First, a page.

World Neighbours 15 Feb 2016 Pakistan-India&rsquo ...

Pakistan-India’s trust deficit exposed as US approves sale of F-16s to Islamabad

DECCAN CHRONICLE. | SHAFQAT ALI
Published Feb 15, 2016, 7:47 pm IST
Updated Feb 15, 2016, 7:52 pm IST
A senior foreign ministry official said Pakistan was struggling to convince India that Islamabad did not want war with India.
India expressed ‘displeasure’ over decision of the US to notify the sale of F-16 jets to Pakistan. (Photo: AFP)
 India expressed ‘displeasure’ over decision of the US to notify the sale of F-16 jets to Pakistan. (Photo: AFP)

Islamabad: Pakistan and India’s trust deficit was once again exposed as Washington approved the sale of the F-16 fighter jets to Islamabad – with New Delhi fiercely opposing the decision.

The previous day, India expressed ‘displeasure’ over decision of the US to notify the sale of F-16 jets to Pakistan. “We disagree with their rationale that such arms transfers help to combat terrorism,” Vikas Swarup, a spokesman for India’s Foreign Ministry, said.

 

On Sunday, Pakistan expressed disappointment at the Indian government's reaction regarding purchase of F-16s from the United States.

A senior foreign ministry official said Pakistan was struggling to convince India that Islamabad did not want war with India nor it was sponsoring terror activities in the neighbouring country.

“We are ourselves victim of terrorism and naturally do not want the menace to flourish. Our strong defence is only aimed at avoiding a war rather than encouraging it. War is never an option for us,” he said.

He maintained India believed every bullet or gun Pakistan purchased or produced was designed against it. “We have been trying to tell them we want talks and the F-16s or other jets were for our defence not for attacking India without any reason. Trust level is quite low,” he added.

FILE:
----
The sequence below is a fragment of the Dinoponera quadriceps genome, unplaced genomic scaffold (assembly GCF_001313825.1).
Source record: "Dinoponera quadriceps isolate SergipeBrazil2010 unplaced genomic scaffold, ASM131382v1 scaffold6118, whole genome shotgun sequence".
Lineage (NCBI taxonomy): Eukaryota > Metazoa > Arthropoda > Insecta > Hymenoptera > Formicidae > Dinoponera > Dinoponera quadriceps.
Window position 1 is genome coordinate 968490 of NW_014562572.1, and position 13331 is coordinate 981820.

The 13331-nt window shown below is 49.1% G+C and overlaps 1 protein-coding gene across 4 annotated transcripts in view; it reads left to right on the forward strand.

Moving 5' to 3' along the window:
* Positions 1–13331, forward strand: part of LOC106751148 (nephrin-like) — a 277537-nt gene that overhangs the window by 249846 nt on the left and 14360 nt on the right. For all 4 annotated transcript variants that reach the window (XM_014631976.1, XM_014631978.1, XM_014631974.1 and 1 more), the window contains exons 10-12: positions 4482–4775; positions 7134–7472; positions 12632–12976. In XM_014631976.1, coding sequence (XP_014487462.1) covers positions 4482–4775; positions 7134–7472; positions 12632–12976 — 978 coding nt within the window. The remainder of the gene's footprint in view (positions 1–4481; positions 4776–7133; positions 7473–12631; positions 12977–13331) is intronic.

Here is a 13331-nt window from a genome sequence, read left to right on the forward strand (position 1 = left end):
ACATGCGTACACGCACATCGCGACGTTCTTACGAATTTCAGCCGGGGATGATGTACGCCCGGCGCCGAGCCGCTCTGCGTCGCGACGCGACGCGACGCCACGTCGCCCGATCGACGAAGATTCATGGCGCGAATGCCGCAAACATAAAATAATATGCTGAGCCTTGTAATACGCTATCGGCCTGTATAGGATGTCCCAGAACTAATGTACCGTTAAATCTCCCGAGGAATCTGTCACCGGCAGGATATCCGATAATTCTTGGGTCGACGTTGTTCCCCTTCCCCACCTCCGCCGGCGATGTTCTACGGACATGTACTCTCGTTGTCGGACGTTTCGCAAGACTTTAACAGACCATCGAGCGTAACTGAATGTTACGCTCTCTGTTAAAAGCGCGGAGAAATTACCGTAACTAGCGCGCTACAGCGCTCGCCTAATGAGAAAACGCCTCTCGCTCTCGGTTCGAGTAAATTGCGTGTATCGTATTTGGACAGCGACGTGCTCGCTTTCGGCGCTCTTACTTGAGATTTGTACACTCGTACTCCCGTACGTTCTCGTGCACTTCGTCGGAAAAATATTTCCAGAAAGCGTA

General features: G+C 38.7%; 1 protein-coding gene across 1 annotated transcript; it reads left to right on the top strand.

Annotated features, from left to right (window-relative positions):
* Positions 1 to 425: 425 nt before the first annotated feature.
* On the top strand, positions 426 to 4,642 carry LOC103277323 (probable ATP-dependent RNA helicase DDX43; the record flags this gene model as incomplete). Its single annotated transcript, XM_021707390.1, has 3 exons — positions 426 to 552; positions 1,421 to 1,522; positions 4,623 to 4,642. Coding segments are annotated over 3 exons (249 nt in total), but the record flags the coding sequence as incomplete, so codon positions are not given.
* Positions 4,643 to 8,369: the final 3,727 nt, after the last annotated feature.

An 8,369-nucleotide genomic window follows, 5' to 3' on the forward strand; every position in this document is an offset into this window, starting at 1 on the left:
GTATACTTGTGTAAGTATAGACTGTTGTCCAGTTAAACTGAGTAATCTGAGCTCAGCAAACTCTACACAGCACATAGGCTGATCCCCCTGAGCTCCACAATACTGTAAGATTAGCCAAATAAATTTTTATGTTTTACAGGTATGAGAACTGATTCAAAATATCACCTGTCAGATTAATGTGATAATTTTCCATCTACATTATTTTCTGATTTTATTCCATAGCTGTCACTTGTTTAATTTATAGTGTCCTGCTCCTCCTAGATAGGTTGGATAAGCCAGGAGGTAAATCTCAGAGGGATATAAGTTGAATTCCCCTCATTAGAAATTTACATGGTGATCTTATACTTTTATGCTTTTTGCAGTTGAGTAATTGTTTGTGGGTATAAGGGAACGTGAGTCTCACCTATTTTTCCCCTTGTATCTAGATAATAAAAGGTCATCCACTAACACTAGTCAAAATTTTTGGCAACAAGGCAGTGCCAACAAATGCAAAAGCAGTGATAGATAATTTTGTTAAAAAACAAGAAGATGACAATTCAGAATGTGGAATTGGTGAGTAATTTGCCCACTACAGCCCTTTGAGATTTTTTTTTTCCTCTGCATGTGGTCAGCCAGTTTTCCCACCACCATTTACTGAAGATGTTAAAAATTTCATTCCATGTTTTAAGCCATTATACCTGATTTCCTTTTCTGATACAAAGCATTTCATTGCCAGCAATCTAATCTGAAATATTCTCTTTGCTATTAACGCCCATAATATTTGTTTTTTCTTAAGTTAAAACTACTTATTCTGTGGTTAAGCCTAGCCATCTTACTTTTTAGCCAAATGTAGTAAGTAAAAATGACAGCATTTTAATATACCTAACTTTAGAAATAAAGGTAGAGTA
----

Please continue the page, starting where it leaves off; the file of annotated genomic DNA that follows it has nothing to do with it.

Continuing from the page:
Another official said back-channel contacts were more positive than the overt efforts for peace. “Behind the scenes, they agree we have the right to improve our defence. The statements against F-16s etc are just political stunts,” he claimed.

He said the back-channel contact were always ‘sensible’ while the direct talks were more emotional – keeping in view the sentiments of the hawks in both the countries.

The official said efforts were being made to improve the trust level which, he admitted, was an ‘uphill task.’

Former Pakistan ambassador Fauzia Nasreen said Pakistan has always played its positive role for dialogues with India on the issue of Kashmir.

“Pakistan’s stance on the issue is very logical, which may lead to peaceful resolution of the dispute at hand. The United Nations and the United States must pressurize India for the solution of the matter,” she said.

Ms Nasreen said all the stakeholders must be taken on board. “China can also play its positive role in solving the issue because the prosperity of the region depends on the permanent solution of Kashmir issue,” she added.

Analyst Dr Mohammed Khan said once the Kashmir issue is resolved, the two nations will concentrate more on business than blame game.

Mr Khan said the trust level could only get a boost when the two countries become friendlier to each other.

The two nuclear armed neighbours, working to return to table after the last month’s Pathankot terror attack, have always had complex relations due to the bitter past.

Relations between the two states have been defined by the violent partition of British India in 1947, the Kashmir conflict and the numerous military conflicts fought between the two nations.

Consequently, even though the two South Asian nations share linguistic, cultural, geographic, and economic links, their relationship has been plagued by hostility and suspicion.

According to a 2014 BBC World Service Poll 21% of Pakistanis view India’s influence positively with 58% expressing a negative view while 17% of Indians view Pakistan's influence positively against 49% expressing a negative view.

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